During the 18th and 19th Centuries, international travel wasn't as opportune.
Thus witness the birth of a new demographic: The Armchair or Parlor Naturalist, a person who in simplest terms was passionate about the discovery of new species, and who, without the means as a worldwide explorer, enjoyed the joy of discovery from the comfort of his or her study or parlor.
Thus accompanying the ranks of the armchair traveler, this new interest created opportunity for an entirely new interest audience, and the book publishing world took note.
The late18th and early 19th centuries witnessed the blossoming
of several fine naturalist's compendiums, illustrated with meticulously rendered and lavishly hand-colored engraved illustrations Two such works were The Naturalist's Miscellany written and illustrated by Dr George Shaw and Frederick Polydore Nodder in London between 1790 and 1813,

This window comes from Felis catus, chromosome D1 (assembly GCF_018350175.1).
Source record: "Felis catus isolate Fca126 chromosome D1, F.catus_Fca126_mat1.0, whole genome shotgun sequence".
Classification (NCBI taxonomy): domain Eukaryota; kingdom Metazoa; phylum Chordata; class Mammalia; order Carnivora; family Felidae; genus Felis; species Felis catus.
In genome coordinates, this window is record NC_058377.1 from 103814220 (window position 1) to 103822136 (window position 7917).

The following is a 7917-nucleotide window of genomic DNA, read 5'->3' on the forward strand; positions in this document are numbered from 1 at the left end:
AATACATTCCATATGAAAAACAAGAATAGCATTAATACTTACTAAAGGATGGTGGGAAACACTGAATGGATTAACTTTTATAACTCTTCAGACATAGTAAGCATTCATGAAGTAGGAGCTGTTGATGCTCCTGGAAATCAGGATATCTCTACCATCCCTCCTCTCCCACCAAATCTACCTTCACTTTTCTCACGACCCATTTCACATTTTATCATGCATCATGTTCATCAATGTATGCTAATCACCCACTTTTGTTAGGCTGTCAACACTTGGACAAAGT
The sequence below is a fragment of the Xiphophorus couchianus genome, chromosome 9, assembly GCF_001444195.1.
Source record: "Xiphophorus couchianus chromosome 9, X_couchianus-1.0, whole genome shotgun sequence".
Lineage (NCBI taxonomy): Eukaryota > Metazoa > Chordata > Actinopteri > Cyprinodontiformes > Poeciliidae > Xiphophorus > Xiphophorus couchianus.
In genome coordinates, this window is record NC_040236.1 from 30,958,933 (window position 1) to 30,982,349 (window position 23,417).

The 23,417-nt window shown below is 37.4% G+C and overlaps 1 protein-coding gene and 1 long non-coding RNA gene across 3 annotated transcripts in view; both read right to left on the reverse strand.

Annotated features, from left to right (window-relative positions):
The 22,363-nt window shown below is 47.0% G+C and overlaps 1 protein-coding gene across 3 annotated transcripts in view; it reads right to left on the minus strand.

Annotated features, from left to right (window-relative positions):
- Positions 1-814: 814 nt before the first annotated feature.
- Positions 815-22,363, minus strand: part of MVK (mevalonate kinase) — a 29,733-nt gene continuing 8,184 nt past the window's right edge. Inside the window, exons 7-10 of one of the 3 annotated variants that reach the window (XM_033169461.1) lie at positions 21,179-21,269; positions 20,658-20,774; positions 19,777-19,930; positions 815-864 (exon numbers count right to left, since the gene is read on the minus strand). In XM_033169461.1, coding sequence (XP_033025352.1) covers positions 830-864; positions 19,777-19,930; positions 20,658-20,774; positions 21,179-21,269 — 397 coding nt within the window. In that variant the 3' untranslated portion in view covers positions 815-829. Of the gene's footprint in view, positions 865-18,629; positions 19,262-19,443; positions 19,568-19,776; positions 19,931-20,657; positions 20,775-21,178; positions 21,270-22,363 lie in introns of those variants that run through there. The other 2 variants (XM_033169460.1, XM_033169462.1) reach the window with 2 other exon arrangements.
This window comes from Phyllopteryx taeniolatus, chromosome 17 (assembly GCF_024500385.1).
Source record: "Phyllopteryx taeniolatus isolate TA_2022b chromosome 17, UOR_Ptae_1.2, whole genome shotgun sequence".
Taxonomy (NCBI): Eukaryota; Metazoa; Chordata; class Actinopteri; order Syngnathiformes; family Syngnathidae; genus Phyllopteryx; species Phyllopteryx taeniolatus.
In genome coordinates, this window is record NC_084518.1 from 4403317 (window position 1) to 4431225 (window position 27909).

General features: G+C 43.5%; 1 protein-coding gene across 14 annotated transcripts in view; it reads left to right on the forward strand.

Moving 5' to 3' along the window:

In the pages of these fine volumes, the glories of natural world were available for everyone's enjoyment.
Both The Naturalist's Library and The Naturalist's Miscellany excelled at the discovery, documentation and representation, from both life and perfected stuffed specimen, of new species: birds, animals, insects and aquatic life, from often previously uncharted territories around the globe.
Welcome to 2011 and the new Blog of Lowry-James Rare Prints & Books. It's a New Year and a New Time, and after a Quarter of a Century in the Rare Print Trade, I felt it was time to get up to speed. We've named our blog 'A Naturalist's Miscellany', because it will be just that: a diverse offering of our knowledge of the art and literature of fine and rare Natural History, and the artisans who made a difference.
Here is where we will host our semi regular postings of our articles and the featured highlights from the shop, as well as random and related ruminations on the rare print and book trade. We hope you find the offerings informative, enlightening. and perhaps even a bit entertaining. One never know what may appear on these pages, so please keep us in your sights and let us know what you think. With kind regards, Priscilla